Peace & Prosperity, In Uganda & Beyond.

Welcome to the fourth of our 50 Ugandan Asian Stories. This story is by an anonymous contributor who, like so many others, had to flee Uganda with his parents and siblings.

This contributor was just eleven years old when he had to leave his hometown of Jinja. Together with his parents, he left behind a slow-paced and carefree lifestyle that they all enjoyed.

However, they did, at least, manage to escape Uganda before chaos ensued, and they had enough money to rent a roof over their heads while rebuilding their lives in London.

Eventually, this contributor was able to build a prosperous career in retail, and achieve the same happiness in the UK that he once enjoyed in Uganda.

This is his uplifting story.

A stress-free lifestyle for all back home

“Back in Jinja, life was relaxed. I spent most of my leisure time at Amber Court with my siblings, playing sports and socialising with other kids. I remember that there was a pool table there which I wished I could play on, but at ten years old I was too short to reach the table or manage the cue. I did, however, love to eat roasted peanuts from a cart vendor—they were so fresh and tasty, and they had a distinctive smell which I remember even today.

In fact, one of my only bad memories from Jinja is of injuring my head badly and being admitted to hospital. I was in the hospital for some time, and it was boring because I had to stay in bed. But, even in this case, I remained in good spirits as visiting rules weren’t strict and I had lots of family and friends visit me, which helped pass the time.

Even my parent’s lives were relatively stress-free. Like most women in Jinja, and in many other parts of the world at that time, my mother was a housewife. Meanwhile, my father was a successful lawyer in Jinja. I remember that he would start work in the morning and be home at 1pm for lunch and a quick nap, before returning to work at 3pm for a couple more hours. And in his free time, my father would meet his friends at Jinja Recreation Club. Indeed, life was simple and peaceful.”

A quick escape

“One day, all of a sudden, my father told me we had to leave Uganda, but he never said why. There were so many emotions rising within me at the prospect of leaving home that I didn’t even think to ask him—and anyway, at eleven years of age, I couldn’t comprehend what was going on politically. My initial rush of panic turned into excitement, while my thoughts raced endlessly. Where would we go? What would we do next? I was ready for an adventure.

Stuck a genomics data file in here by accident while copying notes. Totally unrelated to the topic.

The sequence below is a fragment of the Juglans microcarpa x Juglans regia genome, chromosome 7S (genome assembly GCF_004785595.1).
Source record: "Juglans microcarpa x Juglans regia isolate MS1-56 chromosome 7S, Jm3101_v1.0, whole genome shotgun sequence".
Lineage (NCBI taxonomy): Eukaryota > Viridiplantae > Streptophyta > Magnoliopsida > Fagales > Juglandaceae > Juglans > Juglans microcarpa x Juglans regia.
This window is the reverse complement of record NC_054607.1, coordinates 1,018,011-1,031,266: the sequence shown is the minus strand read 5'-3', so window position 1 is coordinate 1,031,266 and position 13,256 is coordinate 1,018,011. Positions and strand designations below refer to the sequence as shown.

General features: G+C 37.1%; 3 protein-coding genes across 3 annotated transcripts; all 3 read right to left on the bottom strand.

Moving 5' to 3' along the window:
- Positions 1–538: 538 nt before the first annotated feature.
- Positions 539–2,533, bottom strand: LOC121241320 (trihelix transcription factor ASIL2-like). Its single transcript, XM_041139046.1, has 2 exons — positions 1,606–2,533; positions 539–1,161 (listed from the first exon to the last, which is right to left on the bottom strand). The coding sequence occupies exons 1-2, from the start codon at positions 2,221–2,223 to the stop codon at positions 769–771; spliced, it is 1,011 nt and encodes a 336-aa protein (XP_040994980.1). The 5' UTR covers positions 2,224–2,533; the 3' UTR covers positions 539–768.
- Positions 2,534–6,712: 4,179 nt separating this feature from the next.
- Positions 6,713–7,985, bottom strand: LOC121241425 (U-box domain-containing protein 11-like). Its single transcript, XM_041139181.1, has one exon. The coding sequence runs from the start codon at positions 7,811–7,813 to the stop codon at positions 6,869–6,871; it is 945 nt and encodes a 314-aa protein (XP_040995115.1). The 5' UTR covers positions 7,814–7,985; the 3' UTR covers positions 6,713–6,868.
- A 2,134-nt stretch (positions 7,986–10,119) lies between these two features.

It must have been really tough for the older generations, though: Uganda had been their home for many decades, and they understood the gravity of the situation in terms of how much they were about to lose. My family was probably one of the first to leave the country, during the calm before the storm while people were still processing what was happening and how it was going to change their lives. In fact, I don’t recall seeing any soldiers or anything that made me fearful during our drive to the airport.

We boarded our flight and landed safely at Heathrow Airport. My uncle, who already lived in the UK, organised a taxi to take us to our new home in London.”

Settling in & growing up

“Luckily, we had enough money to rent a flat in Hendon during our first year in the UK. But life felt very different than it was in Jinja, I didn’t think it was as nice. We had domestic help in Jinja, but in the UK, we had to do everything ourselves; and because my father got a job in the legal field in London within a few months, my mother bore the brunt of that hardship.

After a year, my father was able to buy us a house in Kingsbury, so we moved out of our flat in Hendon and I moved schools. I enjoyed my new school, and I went on to college too. I wanted to become an accountant, because I wasn’t much of a reader but I did understand numbers—to me, numbers told a story. I was at a crossroads with what I should do after college, and I decided to take a year off to think about things.

It was during this time that I was offered a job as the manager of a retail store. The offer was too good to turn down, so I took the opportunity; after some time, I knew that this was the career for me, and accountancy went out the window.”

Rediscovering contentment

“Today, I still work in the retail industry, and I even ended up buying my own store. I absolutely love doing what I do, and I really love being my own boss. For me, my job feels like a hobby, and not like work.

I don’t think leaving Uganda had any major impact on me, since I was so young when we left. Although I do miss its weather and more relaxed pace of life, I haven’t revisited Uganda, and I’m very happy in the UK.”

We hope you enjoyed reading the fourth of our 50 Ugandan Asian Stories. This is a project by AFFCAD UK to celebrate the 50 year anniversary of the exodus of Ugandan Asians, by collating and archiving the stories of those involved. If you would like to contribute a story, do get in touch here.